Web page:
Mayday!

Lady Gaga released her second full-length studio album, “Born This Way,” eleven years ago on Monday. The anniversary brought back memories of high school, and reflections of where my life has headed since then.

It rained Monday, May 23, 2011.

I remember because that was when Lady Gaga released her second LP, Born This Way. I’d become a fan in January 2010, after she reissued her debut, The Fame, under the EP, The Fame Monster. I’d watched, live, as she announced the title for Born This Way at that year’s MTV Video Music Awards while wearing that historical dress made out of raw meat. Sitting by my side was a fellow Little Monster whose birthday was also May 23.

She was born this way. She was born this day.

Eleven years ago, I’d borrowed my grandparents’ 1997 Chevrolet Cavalier so I could drive to Sheridan and buy the CD at Target in Riverpoint with their money. I played it on my way to Littleton High School, where my junior year had drawn to a close the week before. I dropped off an assignment for the International Baccalaureate program, stained with raindrops. I drove home, listening to the gay anthem on my radio.

I would go on to graduate from Littleton the following May. “The Edge of Glory” blasted on my alarm clock the morning of, when I sat down for another IB exam before the ceremony. My involvement in that program earned me the diploma which would help yours finish his four-year degree in three at Colorado State University Fort Collins. My commencement as a Bachelor of Arts in entertainment journalism took place in May 2015.

Gaga herself was the primary source of inspiration behind my critical theory.

So, with Facebook’s “Today in the Past” feature reminding me of these milestones, why is it that they leave more “bitter” a taste than “sweet” in my mouth?

Simply put, I am more nostalgic for that summer before I became a graduate than I am for anything to come after. Dancing to “Bad Romance,” first in front of the senior IB History class on my eighteenth birthday, then in front of the entire school at a pep assembly, won me “prom king.” People invited me to their grad parties not out of genuine friendship, but out of social pressure and obligation, and, as a teenager still, I couldn’t tell the difference.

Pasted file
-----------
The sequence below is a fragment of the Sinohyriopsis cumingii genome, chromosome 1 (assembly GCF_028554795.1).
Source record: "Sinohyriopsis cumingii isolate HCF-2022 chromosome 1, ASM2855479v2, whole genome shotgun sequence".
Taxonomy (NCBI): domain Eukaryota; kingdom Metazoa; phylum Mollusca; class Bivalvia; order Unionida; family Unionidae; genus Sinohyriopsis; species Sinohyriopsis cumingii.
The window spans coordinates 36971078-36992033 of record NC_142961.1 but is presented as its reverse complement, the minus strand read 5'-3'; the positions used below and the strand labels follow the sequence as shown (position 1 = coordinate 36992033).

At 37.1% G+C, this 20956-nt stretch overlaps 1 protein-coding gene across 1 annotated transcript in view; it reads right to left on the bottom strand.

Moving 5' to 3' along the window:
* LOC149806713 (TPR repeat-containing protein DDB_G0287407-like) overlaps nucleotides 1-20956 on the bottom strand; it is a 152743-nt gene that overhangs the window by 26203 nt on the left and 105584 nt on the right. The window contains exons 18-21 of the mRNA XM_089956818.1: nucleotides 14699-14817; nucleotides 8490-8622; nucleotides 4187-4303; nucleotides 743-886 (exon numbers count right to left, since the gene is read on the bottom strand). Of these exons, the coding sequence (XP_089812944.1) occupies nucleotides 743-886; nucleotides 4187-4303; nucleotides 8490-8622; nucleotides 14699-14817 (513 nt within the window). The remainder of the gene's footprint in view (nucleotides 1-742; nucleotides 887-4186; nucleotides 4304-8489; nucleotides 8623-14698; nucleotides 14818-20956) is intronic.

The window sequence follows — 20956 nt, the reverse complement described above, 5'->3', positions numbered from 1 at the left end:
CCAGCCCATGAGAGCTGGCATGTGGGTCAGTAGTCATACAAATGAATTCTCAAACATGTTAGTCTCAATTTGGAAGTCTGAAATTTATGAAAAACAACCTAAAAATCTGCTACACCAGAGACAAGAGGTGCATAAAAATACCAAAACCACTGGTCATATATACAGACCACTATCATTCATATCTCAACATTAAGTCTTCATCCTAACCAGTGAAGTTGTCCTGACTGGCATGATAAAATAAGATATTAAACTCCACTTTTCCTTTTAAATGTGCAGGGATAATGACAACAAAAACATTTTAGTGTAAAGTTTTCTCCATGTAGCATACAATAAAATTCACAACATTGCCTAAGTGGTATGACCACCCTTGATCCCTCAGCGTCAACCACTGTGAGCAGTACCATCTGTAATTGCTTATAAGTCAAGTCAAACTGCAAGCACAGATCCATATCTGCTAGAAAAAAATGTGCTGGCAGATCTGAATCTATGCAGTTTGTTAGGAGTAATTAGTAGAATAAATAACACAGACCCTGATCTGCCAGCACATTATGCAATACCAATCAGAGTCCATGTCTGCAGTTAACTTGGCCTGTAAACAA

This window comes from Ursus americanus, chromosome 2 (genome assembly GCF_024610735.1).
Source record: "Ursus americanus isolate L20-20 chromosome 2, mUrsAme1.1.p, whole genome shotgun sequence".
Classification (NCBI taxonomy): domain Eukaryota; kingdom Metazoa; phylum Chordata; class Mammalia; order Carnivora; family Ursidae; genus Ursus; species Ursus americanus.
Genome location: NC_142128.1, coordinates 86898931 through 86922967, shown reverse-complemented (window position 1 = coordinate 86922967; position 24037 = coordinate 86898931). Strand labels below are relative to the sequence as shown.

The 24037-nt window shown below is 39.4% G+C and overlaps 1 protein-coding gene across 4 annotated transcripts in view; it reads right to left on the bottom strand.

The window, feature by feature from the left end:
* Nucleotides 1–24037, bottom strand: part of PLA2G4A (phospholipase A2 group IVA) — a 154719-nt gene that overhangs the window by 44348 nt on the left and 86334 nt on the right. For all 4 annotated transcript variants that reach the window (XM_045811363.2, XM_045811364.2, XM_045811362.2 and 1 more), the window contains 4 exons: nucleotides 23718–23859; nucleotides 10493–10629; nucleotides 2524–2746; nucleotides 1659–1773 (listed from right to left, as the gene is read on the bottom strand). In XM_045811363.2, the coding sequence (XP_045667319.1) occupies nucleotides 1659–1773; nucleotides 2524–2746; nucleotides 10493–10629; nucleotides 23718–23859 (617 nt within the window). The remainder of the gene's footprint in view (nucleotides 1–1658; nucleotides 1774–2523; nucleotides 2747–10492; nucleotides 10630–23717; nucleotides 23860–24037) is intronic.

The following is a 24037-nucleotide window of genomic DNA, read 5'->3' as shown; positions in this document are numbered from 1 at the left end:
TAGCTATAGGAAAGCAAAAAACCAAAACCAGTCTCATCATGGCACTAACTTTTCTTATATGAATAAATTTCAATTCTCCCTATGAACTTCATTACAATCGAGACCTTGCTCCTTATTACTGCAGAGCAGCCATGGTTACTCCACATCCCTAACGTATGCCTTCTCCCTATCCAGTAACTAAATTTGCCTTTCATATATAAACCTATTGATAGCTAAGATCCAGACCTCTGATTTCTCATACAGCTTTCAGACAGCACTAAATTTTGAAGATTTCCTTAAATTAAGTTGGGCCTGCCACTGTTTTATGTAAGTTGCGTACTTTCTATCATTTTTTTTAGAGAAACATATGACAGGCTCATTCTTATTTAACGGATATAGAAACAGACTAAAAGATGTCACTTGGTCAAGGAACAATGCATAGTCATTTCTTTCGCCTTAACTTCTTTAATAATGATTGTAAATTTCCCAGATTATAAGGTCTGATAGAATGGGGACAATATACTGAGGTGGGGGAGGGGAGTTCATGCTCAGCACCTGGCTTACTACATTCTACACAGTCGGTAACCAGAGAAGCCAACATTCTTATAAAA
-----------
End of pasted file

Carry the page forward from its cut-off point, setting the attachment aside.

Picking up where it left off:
Indeed, what did I have in common with the straight, rich, neurotypical kids?

Either way, this crowd would abandon me in droves by the end of the summer, catalyzing a depressive episode of my then undiagnosed bipolar I disorder which darkened my undergraduate experience like the rainclouds overcasting the sky on Monday, May 23, 2011. Too disabled with major depression to focus on much else, I graduated college to half a year of unemployment, which forced me to settle for seven years of working outside my field as of this writing.

Such a lifestyle of “fighting to survive” instead of “enjoying life” has contributed little to my mental wellness.

Now that it’s Monday, May 23 again, and I find myself working a fourteen-hour day to make ends meet as well as supplement my master’s degree with even more professional credentials than I already have, is it any wonder that my favorite song has shifted away from Lady Gaga’s pop-tastic “Hair” to Pierce the Veil’s suicide-preventative “Hold on Till May?”